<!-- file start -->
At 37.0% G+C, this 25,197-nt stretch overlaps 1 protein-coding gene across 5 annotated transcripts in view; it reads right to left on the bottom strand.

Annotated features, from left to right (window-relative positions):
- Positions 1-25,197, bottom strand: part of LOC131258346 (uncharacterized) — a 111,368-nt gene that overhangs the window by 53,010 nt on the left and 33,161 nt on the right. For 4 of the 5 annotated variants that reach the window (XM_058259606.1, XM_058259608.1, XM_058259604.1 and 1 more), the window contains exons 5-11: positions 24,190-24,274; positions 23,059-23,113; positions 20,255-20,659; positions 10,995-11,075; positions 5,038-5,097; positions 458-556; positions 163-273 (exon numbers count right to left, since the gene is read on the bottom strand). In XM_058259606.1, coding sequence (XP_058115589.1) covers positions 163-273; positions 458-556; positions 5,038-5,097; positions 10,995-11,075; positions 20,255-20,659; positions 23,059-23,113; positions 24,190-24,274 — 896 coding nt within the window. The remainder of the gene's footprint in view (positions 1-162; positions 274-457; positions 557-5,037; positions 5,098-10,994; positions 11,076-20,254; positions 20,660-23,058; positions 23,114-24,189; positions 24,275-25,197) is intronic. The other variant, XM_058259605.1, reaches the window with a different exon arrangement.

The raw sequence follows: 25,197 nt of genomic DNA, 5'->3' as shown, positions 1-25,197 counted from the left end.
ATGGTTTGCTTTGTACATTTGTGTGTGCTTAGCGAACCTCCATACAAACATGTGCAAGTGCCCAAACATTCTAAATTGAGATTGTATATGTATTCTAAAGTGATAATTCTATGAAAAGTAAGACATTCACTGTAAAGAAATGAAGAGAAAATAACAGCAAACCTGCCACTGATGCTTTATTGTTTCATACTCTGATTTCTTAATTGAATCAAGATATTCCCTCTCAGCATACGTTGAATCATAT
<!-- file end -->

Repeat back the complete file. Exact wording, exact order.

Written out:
At 37.0% G+C, this 25,197-nt stretch overlaps 1 protein-coding gene across 5 annotated transcripts in view; it reads right to left on the bottom strand.

Annotated features, from left to right (window-relative positions):
- Positions 1-25,197, bottom strand: part of LOC131258346 (uncharacterized) — a 111,368-nt gene that overhangs the window by 53,010 nt on the left and 33,161 nt on the right. For 4 of the 5 annotated variants that reach the window (XM_058259606.1, XM_058259608.1, XM_058259604.1 and 1 more), the window contains exons 5-11: positions 24,190-24,274; positions 23,059-23,113; positions 20,255-20,659; positions 10,995-11,075; positions 5,038-5,097; positions 458-556; positions 163-273 (exon numbers count right to left, since the gene is read on the bottom strand). In XM_058259606.1, coding sequence (XP_058115589.1) covers positions 163-273; positions 458-556; positions 5,038-5,097; positions 10,995-11,075; positions 20,255-20,659; positions 23,059-23,113; positions 24,190-24,274 — 896 coding nt within the window. The remainder of the gene's footprint in view (positions 1-162; positions 274-457; positions 557-5,037; positions 5,098-10,994; positions 11,076-20,254; positions 20,660-23,058; positions 23,114-24,189; positions 24,275-25,197) is intronic. The other variant, XM_058259605.1, reaches the window with a different exon arrangement.

The raw sequence follows: 25,197 nt of genomic DNA, 5'->3' as shown, positions 1-25,197 counted from the left end.
ATGGTTTGCTTTGTACATTTGTGTGTGCTTAGCGAACCTCCATACAAACATGTGCAAGTGCCCAAACATTCTAAATTGAGATTGTATATGTATTCTAAAGTGATAATTCTATGAAAAGTAAGACATTCACTGTAAAGAAATGAAGAGAAAATAACAGCAAACCTGCCACTGATGCTTTATTGTTTCATACTCTGATTTCTTAATTGAATCAAGATATTCCCTCTCAGCATACGTTGAATCATAT